People who went to seminary but did NOT become a religious


#1

Hi I was wondering if there are any discernment stories out there of people who felt called by God to be priest, brother, nun, but then decided to leave the seminary because they felt called to be something else. How did you come to this conclusion and how did you feel. Any stories would be greatly appreciated


#2

I rather doubt my story applies very well, but maybe it will get the ball rolling and open the discussion. :)

I graduated from an Assemblies of God Bible college after 10 years of going off and on as I could afford it and felt drawn back to complete my B. A. It was hard because I knew God wanted me to train to help others with questions of faith, but just didn't quite fit in. In our situation, all the women were expected to do one of three things: 1) marry a guy who was training to be a minister and so be his "helpmeet", 2) train for the mission field, or 3) go the religious education route and become a teacher. I took the 3rd route because it seemed the "safest" at the time.

All through that time I felt I ought to be there, but not that I ought to end up doing what was expected of me. I couldn't define it or describe it, but I knew it deep inside. After I graduated I just took a job in the city and lived there, not having any clear direction at all and feeling a bit lost/at loose ends.

In my case, I returned to the Episcopal Church, met my husband (a rather confused Catholic at the time) and settled down thinking I had simply not understood what God had wanted for me. Later my dh wanted to return to the Catholic Church and I began to explore Church teaching. To make a long story short, I was reconciled to the Church and have found my "niche" in apologetics. My training in the AoG college has prepared me quite nicely to help non-Catholics understand Church teaching because I've been there and know where they are coming from.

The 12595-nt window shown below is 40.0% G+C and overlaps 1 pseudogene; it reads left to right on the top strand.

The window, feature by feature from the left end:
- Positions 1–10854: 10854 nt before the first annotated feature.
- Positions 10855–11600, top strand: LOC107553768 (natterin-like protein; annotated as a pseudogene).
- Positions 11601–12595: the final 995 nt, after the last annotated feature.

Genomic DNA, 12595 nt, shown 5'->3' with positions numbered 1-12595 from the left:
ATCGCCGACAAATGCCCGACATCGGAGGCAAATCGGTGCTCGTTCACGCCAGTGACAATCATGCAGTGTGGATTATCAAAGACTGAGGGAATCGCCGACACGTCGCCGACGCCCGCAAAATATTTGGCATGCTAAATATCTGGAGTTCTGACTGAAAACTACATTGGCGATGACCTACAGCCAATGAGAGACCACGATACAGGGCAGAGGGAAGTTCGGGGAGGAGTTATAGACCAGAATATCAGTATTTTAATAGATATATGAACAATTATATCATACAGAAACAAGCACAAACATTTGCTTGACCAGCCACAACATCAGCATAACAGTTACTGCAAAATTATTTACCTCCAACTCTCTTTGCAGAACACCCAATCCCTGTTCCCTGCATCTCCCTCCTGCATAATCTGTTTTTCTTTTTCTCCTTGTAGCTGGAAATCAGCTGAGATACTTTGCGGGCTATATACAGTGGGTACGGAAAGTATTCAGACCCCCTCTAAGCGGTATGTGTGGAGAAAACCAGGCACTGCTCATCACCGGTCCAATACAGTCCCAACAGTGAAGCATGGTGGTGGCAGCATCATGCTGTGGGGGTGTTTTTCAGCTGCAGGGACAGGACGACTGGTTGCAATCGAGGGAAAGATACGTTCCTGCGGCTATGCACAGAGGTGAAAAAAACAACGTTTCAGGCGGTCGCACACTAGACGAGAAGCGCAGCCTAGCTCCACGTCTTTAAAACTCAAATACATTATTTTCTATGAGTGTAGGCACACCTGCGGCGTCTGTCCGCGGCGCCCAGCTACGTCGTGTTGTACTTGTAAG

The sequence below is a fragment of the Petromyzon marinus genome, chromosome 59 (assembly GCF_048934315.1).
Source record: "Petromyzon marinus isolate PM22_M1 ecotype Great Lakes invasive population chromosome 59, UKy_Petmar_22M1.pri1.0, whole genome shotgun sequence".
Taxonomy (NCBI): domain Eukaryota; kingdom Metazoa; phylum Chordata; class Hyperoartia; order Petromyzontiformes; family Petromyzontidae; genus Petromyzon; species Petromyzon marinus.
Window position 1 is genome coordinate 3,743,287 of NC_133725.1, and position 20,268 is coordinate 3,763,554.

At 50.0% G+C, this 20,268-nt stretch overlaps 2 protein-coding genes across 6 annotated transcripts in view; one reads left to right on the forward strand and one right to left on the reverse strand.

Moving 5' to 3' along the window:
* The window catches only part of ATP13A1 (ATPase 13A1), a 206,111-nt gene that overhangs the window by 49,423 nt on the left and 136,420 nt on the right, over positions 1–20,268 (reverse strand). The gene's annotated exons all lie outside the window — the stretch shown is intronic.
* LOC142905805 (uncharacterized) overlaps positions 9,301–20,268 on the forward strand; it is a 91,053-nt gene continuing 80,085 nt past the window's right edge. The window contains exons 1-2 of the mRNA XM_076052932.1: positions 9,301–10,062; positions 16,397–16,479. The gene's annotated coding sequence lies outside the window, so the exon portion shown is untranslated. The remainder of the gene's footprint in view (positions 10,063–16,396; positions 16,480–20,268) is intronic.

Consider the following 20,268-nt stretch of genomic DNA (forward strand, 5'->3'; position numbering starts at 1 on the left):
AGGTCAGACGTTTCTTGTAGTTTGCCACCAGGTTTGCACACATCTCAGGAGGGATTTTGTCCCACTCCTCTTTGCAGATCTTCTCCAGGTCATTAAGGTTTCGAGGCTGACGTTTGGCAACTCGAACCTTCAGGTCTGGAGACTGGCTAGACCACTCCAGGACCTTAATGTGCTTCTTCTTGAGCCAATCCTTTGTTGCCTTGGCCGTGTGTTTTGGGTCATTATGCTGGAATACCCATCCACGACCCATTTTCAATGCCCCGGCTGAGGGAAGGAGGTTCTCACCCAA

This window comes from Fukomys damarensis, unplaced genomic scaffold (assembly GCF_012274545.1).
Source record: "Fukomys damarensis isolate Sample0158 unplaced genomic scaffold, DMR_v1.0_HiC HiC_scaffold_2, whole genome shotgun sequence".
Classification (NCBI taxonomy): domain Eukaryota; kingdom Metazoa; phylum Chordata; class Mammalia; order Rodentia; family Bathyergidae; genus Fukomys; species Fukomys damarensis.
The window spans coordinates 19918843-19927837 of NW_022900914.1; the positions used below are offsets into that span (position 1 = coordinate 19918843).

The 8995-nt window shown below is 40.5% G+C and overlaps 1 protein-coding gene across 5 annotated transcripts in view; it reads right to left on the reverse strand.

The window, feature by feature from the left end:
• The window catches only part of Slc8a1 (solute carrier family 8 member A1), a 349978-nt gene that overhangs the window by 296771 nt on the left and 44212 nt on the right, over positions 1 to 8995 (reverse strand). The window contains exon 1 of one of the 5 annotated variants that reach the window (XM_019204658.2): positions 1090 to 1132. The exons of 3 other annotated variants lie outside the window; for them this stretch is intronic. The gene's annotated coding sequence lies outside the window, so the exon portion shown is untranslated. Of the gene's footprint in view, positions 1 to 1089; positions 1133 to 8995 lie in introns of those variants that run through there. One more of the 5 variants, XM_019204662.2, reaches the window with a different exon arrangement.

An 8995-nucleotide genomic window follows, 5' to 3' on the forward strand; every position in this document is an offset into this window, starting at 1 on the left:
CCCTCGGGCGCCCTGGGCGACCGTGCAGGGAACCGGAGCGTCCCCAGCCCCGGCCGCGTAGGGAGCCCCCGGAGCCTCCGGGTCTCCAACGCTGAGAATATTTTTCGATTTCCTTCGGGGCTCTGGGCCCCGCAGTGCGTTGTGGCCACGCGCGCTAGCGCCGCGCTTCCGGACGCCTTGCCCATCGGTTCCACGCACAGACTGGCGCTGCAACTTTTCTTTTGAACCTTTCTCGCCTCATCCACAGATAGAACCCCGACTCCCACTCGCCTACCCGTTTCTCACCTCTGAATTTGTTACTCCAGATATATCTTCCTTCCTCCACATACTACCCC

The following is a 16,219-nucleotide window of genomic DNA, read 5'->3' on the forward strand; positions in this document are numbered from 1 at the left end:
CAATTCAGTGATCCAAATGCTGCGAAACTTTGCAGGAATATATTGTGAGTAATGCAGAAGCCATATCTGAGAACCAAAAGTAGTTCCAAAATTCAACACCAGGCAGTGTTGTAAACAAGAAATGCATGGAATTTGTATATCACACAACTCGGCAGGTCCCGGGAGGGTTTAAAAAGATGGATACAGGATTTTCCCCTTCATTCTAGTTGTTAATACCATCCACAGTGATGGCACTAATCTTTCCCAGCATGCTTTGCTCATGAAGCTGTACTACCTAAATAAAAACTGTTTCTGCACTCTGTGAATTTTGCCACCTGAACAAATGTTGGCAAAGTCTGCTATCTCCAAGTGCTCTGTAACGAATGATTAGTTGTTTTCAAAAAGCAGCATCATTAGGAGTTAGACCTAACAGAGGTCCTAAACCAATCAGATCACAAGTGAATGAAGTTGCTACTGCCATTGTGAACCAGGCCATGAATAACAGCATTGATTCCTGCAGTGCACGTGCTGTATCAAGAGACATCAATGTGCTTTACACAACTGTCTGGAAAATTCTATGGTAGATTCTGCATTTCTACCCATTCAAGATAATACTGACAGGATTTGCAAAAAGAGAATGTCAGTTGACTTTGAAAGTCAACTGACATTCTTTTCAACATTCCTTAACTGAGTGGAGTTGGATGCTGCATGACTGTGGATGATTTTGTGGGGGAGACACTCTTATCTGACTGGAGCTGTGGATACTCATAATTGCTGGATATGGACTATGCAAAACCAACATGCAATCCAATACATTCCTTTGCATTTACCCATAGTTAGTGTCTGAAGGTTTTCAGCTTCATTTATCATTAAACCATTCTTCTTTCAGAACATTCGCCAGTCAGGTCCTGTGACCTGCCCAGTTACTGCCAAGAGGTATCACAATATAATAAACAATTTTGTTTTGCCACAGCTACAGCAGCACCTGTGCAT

We cannot know just how God will use a calling to serve him. There are many vocations for lay people that are valuable and good. St. Frances de Sales said that to have yearned to serve God as a religious and not been able to shows a love for God, his Church, and the community that is laudable and proper. It means we are open to whatever God wants for us and how he might direct our lives, so he can use us in any way he pleases. So, if you don't fit in the seminary or convent or whatever, just let God lead and all will be well no matter where/how you end up serving.


#3

You may find it interesting, but there have been many young men who felt the call to the religious life, but were kicked out for being too faithful to the Catholic faith. Seriously. I heard of one young man who got upset because they put a paper disk with something written like “God cookie” in the monstrance and he made them take it out. They told him to leave because he was too orthodox! There have also been cases where the bishop of a diocese had a policy that he would NOT ordain a young man who didn’t believe in allowing women to be priests, same-sex marriage, etc. You have to be VERY careful where you go to seminary. It may be better not to go through your diocese if you don’t have a faithful bishop. Fr. Corapi, in fact, had to go to a different diocese from his home diocese because of this type of situation. He had talked to them, found out they were anything but faithful to the Church, and applied at a different, but faithful diocese. He later found out they had sent a scathing letter to the vocations committee of this other diocese about him. When the committee was meeting to decide who to send to seminary, they opened his folder and everything looked in order till they found that letter. The guy that found it said, “Ut oh! We have a problem!” And the guy running the show asked him to read it aloud, which he did. There was dead silence. Then, the guy asked, “What diocese was this from and who wrote that letter?” The guy holding the paper told him. The guy running the committee then picked up his gavel, slammed it down, and said, “Accepted! Our type of man!” LOL